Latifah Chinnery: Traversing the equator with her stunning guided tours (39873)

Latifah Chinnery is using her love for education and travel and fusing it with her love for the business world. Chinnery is a licensed tour guide and part owner of Equator3, LLC. The company, co-owned along with her business partner, Verl Thomas, is one of the few Black tour operators in the city. Originally from the Bronx, Chinnery’s family roots are from the Virgin Islands.

She said that while growing up, she was surrounded by other Virgin Islanders and business owners, including her parents. “We lived in the Bronx, but we did everything that people did in the Virgin Islands,” she said. “My father would never let me forget where our family came from. He would always point to the map and say, ‘Here. This is your home.’”

Chinnery got her business lessons at an early age. Her father was a painting contractor while her mother sold lingerie. As early as age 8, Chinnery counted money for her father.

She went on to attend college at the historically Black Morgan State University in Baltimore, where she majored in business administration. While in college, she became a member of Alpha Kappa Alpha Sorority, Inc. Chinnery earned a master’s degree in business marketing at the University of Illinois.

After college, she did a brief stint at the Jay Walter Thompson Adverting Agency. She soon enrolled at City College to take classes in education and became an elementary school teacher in Harlem. Chinnery earned a second master’s degree in education and taught English at City College and the University of the Virgin Islands.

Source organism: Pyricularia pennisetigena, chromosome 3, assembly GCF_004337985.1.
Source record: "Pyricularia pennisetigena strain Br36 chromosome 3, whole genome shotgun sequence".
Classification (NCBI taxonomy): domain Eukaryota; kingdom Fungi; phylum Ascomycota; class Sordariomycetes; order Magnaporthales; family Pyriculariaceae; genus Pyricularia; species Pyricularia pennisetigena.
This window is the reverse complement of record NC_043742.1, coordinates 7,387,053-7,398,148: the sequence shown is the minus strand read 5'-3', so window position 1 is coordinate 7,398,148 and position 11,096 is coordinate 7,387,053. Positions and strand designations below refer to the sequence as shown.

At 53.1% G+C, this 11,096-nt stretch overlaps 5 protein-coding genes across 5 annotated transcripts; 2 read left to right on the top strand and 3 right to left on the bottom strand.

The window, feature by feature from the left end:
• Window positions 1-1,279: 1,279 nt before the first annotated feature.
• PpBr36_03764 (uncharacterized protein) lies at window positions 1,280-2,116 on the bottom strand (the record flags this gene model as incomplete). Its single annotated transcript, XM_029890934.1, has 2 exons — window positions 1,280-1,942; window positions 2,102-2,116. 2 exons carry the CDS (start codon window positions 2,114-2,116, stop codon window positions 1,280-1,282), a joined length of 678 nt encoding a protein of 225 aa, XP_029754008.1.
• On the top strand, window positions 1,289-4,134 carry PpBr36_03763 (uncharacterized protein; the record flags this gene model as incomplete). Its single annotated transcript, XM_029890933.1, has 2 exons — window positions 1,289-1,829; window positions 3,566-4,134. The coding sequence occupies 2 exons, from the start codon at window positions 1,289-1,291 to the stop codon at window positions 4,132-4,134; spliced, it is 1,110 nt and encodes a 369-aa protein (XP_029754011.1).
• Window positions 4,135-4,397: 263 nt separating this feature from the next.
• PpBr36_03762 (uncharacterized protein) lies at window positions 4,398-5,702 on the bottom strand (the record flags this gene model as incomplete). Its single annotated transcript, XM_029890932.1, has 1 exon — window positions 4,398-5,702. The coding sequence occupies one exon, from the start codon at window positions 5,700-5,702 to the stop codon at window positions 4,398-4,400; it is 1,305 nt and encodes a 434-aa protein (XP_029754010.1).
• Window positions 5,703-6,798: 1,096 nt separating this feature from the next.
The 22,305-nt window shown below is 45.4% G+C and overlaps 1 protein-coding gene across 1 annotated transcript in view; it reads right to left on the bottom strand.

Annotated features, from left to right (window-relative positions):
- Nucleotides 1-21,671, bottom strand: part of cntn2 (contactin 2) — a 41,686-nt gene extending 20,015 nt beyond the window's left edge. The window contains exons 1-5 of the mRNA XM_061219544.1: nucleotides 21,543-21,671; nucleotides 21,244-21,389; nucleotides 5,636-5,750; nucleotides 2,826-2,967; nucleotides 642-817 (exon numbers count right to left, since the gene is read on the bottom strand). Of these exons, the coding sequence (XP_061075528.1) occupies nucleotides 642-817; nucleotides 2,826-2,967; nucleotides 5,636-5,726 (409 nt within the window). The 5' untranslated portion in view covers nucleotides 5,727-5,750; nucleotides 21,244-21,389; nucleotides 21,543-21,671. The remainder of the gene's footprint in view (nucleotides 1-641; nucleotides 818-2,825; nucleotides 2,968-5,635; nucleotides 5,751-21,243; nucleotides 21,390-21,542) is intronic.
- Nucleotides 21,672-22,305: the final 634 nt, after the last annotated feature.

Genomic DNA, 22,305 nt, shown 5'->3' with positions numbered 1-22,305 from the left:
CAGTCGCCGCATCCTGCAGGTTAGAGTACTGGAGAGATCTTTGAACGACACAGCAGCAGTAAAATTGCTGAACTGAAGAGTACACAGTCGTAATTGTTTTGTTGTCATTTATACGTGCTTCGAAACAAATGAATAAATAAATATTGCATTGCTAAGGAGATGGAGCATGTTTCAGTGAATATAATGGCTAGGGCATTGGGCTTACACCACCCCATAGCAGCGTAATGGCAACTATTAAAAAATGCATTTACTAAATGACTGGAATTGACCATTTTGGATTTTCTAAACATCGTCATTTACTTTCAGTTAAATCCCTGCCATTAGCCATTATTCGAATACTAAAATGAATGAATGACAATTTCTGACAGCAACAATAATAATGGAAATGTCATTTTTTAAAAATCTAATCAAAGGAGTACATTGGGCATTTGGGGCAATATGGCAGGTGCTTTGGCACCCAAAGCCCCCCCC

She got her first crack at having her own business in the Virgin Islands. She owned a bookstore for 13 years, where she sold books as well as educational materials.

“I wanted to start out doing the two things I know best,” she said.” I combined education and business.”

However, due to the cost of living in the Virgin Islands, Chinnery began making trips back to New York. While visiting, she obtained her tour guide licenses and did tours of the city for groups while visiting the New York. Chinnery and her business partner started Equator3 Tours in 1999. She eventually moved back to New York in 2001.

She said, “I felt like I was starting to get good at it. We noticed that there weren’t that many African-American tour guides or operators, so we decided to start our own business.”

Equator3 does sub-contract work for tour operators and also does guided tours in the city, specializing in Harlem tours. Chinnery and her business partner also do international tours to Africa, South America, Europe and Asia.

But throughout her business career, Chinnery said that her best business lessons and models came from her father. Even though he is deceased, she still implements his ways today. “My father was a very independent person,” she said. “He always stressed doing for yourself, and I’ve never known him to work for anyone. It’s natural that I’m in business and it gives me pleasure to be able to give people what I know.”